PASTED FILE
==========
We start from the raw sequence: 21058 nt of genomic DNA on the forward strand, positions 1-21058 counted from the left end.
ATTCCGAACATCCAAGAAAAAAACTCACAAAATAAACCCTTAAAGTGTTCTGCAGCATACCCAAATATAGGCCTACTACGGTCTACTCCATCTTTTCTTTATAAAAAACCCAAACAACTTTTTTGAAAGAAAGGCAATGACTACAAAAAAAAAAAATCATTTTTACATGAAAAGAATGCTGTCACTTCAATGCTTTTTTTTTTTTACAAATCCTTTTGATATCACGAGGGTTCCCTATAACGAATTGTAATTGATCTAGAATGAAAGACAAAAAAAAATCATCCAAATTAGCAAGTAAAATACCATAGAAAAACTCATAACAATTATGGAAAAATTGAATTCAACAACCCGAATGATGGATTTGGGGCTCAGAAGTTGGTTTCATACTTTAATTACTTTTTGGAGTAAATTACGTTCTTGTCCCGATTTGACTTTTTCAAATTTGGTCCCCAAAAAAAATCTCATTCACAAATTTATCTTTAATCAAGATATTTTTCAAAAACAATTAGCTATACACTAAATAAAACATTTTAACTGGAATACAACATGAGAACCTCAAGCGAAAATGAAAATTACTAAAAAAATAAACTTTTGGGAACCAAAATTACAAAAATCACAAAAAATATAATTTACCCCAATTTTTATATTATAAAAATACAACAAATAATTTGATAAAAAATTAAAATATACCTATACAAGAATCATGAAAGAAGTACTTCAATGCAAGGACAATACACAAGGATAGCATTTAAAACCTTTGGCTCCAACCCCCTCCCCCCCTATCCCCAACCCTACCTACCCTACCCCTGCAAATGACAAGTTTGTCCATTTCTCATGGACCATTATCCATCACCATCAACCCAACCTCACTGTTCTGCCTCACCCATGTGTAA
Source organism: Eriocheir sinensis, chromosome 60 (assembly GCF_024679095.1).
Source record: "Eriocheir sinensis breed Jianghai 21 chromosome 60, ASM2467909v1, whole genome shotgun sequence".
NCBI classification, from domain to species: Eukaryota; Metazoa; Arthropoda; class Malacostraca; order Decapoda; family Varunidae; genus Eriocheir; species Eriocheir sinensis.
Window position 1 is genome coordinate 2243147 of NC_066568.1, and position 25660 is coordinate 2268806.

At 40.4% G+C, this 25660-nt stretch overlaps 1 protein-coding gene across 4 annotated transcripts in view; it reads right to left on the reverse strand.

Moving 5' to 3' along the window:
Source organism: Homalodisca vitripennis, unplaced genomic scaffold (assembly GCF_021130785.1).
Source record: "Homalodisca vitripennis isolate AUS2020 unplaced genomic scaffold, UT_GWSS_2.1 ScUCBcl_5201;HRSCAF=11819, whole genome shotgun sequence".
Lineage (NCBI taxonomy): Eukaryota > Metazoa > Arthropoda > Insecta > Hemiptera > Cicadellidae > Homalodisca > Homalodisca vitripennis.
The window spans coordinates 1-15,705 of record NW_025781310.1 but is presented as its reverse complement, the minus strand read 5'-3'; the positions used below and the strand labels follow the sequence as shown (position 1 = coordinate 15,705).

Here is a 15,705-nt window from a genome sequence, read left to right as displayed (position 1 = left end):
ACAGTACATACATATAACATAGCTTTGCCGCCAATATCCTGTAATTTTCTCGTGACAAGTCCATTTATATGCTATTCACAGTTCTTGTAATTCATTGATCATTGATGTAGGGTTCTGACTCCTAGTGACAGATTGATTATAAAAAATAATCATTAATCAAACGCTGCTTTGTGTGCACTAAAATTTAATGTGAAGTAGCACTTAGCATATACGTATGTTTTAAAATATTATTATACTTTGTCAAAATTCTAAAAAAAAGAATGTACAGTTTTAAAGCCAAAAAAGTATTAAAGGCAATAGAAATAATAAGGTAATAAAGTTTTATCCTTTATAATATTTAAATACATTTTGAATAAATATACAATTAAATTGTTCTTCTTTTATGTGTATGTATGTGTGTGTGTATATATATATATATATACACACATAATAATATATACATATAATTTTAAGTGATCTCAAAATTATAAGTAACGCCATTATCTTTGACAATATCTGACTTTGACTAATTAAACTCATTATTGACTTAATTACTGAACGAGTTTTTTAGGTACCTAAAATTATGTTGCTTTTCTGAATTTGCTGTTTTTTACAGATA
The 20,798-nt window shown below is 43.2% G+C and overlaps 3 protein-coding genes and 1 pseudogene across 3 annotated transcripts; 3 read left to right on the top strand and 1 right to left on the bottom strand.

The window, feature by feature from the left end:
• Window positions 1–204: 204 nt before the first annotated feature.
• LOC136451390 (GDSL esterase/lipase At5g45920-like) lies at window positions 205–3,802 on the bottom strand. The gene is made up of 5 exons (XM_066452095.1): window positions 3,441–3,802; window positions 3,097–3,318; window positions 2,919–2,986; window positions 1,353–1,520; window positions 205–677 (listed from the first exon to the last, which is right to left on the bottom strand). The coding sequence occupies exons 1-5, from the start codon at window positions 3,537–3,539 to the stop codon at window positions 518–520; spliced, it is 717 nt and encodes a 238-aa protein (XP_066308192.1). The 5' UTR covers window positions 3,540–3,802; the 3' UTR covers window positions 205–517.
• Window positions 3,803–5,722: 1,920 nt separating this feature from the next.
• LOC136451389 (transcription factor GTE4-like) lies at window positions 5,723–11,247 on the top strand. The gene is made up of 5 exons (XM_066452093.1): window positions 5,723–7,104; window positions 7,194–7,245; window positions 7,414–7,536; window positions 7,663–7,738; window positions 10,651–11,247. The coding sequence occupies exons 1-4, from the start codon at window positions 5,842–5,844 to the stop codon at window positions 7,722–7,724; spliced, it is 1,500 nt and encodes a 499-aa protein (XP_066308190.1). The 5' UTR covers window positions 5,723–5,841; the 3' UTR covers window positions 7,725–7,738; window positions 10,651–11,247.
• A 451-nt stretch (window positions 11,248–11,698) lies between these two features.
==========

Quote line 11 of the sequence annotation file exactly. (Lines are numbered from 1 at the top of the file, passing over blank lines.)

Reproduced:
Lineage (NCBI taxonomy): Eukaryota > Metazoa > Arthropoda > Insecta > Hemiptera > Cicadellidae > Homalodisca > Homalodisca vitripennis.